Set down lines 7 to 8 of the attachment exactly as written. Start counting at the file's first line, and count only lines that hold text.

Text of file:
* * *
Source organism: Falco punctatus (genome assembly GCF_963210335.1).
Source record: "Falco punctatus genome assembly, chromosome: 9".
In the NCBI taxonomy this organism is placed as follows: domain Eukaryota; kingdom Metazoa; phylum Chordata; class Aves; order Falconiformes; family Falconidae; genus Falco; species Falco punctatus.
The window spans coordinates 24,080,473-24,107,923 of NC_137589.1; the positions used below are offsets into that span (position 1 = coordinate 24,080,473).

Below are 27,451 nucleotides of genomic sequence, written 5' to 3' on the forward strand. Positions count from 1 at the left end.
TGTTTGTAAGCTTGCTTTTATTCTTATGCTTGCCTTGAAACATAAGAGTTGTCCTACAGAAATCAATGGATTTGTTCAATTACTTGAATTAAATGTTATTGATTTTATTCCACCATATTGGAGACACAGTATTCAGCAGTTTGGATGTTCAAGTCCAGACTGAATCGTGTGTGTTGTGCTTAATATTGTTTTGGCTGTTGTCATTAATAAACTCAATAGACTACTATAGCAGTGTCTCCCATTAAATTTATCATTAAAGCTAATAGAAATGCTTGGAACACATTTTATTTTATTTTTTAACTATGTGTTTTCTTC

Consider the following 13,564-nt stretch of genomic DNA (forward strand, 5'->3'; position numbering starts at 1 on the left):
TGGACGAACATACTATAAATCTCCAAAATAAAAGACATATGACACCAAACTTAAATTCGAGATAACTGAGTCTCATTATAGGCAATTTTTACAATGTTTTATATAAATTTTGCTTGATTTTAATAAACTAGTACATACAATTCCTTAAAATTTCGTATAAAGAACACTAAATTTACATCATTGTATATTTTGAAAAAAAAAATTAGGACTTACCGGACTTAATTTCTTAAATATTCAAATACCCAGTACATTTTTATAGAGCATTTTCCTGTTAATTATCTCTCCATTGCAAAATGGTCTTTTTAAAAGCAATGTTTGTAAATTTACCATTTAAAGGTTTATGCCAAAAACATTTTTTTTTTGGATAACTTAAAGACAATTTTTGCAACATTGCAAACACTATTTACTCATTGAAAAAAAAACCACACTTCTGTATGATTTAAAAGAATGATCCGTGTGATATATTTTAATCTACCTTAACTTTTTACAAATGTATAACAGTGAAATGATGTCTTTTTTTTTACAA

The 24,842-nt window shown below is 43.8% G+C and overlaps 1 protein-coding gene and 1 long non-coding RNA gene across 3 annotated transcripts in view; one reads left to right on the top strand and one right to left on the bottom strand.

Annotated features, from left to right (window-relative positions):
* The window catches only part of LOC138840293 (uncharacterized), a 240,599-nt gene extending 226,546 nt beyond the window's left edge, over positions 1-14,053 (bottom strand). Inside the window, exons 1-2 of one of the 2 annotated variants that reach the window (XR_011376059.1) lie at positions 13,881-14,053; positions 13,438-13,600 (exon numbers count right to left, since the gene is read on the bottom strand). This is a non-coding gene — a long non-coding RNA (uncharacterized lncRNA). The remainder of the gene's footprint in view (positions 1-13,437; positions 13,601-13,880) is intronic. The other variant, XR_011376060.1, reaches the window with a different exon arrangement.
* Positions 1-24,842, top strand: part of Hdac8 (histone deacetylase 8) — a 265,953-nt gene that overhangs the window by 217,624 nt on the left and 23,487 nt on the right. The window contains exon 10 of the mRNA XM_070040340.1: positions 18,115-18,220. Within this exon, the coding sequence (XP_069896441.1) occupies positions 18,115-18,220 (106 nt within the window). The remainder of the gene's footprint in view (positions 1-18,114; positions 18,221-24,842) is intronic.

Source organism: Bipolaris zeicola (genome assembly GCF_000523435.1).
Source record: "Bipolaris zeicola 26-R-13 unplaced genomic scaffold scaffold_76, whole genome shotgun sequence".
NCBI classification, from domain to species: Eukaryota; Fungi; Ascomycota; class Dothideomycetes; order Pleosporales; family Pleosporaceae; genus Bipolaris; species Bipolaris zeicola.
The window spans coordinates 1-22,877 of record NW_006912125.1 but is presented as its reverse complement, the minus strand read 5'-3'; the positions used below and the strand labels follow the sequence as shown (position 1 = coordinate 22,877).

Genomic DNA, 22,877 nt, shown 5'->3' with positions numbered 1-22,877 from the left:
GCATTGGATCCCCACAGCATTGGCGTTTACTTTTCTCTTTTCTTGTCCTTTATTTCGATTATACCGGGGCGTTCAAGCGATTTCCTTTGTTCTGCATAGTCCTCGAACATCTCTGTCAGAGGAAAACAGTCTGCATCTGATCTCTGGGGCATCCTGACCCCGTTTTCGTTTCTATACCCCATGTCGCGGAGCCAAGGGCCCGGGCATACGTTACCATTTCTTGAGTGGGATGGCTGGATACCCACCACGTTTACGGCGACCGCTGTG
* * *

Consider the following 13,564-nt stretch of genomic DNA (forward strand, 5'->3'; position numbering starts at 1 on the left):
TGGACGAACATACTATAAATCTCCAAAATAAAAGACATATGACACCAAACTTAAATTCGAGATAACTGAGTCTCATTATAGGCAATTTTTACAATGTTTTATATAAATTTTGCTTGATTTTAATAAACTAGTACATACAATTCCTTAAAATTTCGTATAAAGAACACTAAATTTACATCATTGTATATTTTGAAAAAAAAAATTAGGACTTACCGGACTTAATTTCTTAAATATTCAAATACCCAGTACATTTTTATAGAGCATTTTCCTGTTAATTATCTCTCCATTGCAAAATGGTCTTTTTAAAAGCAATGTTTGTAAATTTACCATTTAAAGGTTTATGCCAAAAACATTTTTTTTTTGGATAACTTAAAGACAATTTTTGCAACATTGCAAACACTATTTACTCATTGAAAAAAAAACCACACTTCTGTATGATTTAAAAGAATGATCCGTGTGATATATTTTAATCTACCTTAACTTTTTACAAATGTATAACAGTGAAATGATGTCTTTTTTTTTACAA